Science and the Self offers a fundamental re-conception of the relationship between science, a specific type of knowledge, and the other types of knowledge that are equally part of life. Those who practice science typically insist that it is objective, not subjective. Opposing them, philosophers such as Kuhn, Feyerabend, and Foucault--indeed, the very tenor of our times--emphasize science's subjective qualities. Science and the Self seeks to explain how reasonable people can hold either view. Offering an alternative to Robert Nozick's relativism, it argues that the world is objective. However it is so only because (and to the extent that) we subjective humans banish from its language the vast iceberg of things, which cannot be expressed in its terms. Most of daily life is composed of situational knowledge, which, unlike the scientific knowledge we may distill from it, is tied to the specific moment and place it arises in. Science and the Self offers a refreshing, coherent view that explains the nature of the self in the world, the nature of belief, and whether miracles are possible.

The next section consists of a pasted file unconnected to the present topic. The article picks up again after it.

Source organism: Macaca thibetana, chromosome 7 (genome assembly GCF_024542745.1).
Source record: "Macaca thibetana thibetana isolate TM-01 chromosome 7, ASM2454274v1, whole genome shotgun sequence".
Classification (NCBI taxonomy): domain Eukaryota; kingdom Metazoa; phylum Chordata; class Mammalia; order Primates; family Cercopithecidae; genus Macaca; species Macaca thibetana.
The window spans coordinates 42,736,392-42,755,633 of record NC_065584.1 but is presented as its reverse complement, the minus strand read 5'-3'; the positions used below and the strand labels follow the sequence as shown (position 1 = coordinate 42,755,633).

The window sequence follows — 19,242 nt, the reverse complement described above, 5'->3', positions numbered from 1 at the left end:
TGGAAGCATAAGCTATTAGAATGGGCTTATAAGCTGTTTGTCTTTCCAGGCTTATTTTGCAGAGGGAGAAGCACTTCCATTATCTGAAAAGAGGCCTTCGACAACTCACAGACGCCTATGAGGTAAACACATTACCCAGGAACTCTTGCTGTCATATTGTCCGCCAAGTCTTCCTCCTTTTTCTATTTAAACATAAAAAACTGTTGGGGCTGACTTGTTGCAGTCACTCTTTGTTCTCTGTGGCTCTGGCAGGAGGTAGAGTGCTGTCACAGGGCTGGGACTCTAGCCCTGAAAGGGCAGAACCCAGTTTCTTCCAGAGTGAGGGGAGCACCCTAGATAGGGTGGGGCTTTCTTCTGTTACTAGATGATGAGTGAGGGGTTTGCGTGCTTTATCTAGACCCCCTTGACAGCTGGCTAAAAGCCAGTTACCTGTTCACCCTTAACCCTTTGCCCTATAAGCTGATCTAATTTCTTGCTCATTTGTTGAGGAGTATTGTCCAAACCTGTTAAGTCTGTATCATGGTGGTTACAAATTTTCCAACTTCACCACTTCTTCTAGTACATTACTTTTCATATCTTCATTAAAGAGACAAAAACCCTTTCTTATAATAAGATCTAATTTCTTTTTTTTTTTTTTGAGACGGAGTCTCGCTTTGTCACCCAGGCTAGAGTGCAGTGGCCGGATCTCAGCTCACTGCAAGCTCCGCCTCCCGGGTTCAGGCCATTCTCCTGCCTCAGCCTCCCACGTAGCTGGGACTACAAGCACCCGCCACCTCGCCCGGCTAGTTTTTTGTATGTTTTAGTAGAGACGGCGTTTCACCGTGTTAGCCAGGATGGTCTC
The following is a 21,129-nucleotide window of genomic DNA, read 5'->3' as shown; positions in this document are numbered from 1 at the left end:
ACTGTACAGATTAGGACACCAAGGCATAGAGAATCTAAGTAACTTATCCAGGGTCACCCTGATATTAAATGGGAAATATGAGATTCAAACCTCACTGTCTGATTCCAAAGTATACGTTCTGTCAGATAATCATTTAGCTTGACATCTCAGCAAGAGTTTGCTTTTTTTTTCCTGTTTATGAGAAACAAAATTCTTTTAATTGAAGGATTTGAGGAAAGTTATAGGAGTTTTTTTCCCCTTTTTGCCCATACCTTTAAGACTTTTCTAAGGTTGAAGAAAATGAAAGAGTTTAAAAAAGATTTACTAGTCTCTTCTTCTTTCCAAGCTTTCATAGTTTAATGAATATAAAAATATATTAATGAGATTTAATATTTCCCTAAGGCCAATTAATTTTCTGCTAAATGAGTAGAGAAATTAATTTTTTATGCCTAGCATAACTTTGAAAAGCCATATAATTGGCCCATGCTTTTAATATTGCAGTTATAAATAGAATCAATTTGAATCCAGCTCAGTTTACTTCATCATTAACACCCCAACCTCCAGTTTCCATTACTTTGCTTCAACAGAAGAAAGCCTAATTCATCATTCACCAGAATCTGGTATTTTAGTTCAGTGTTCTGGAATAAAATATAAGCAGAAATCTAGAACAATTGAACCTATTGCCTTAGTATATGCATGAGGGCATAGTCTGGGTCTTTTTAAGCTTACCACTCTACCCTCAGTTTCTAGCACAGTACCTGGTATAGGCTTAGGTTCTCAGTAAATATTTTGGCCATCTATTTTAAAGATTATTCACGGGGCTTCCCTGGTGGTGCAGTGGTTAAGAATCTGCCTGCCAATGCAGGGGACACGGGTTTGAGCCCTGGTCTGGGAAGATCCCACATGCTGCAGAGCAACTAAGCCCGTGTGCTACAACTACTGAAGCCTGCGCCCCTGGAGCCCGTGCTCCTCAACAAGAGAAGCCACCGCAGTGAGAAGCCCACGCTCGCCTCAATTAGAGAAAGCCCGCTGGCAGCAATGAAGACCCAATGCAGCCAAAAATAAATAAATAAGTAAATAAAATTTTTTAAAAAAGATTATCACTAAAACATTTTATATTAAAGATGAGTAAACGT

Fleming's book possesses a distinctive and personal voice. Reading this work, one gets the impression that there is an actual first-person experience...that acts as the guiding intelligence of the book. While remaining respectful of the achievements and the fruits of science, Fleming equally pays tribute to the essential, subjective intricacies of human existence.--Predo Blas Gonzalez, Associate Professor of Philosophy, Barry University "Bridges "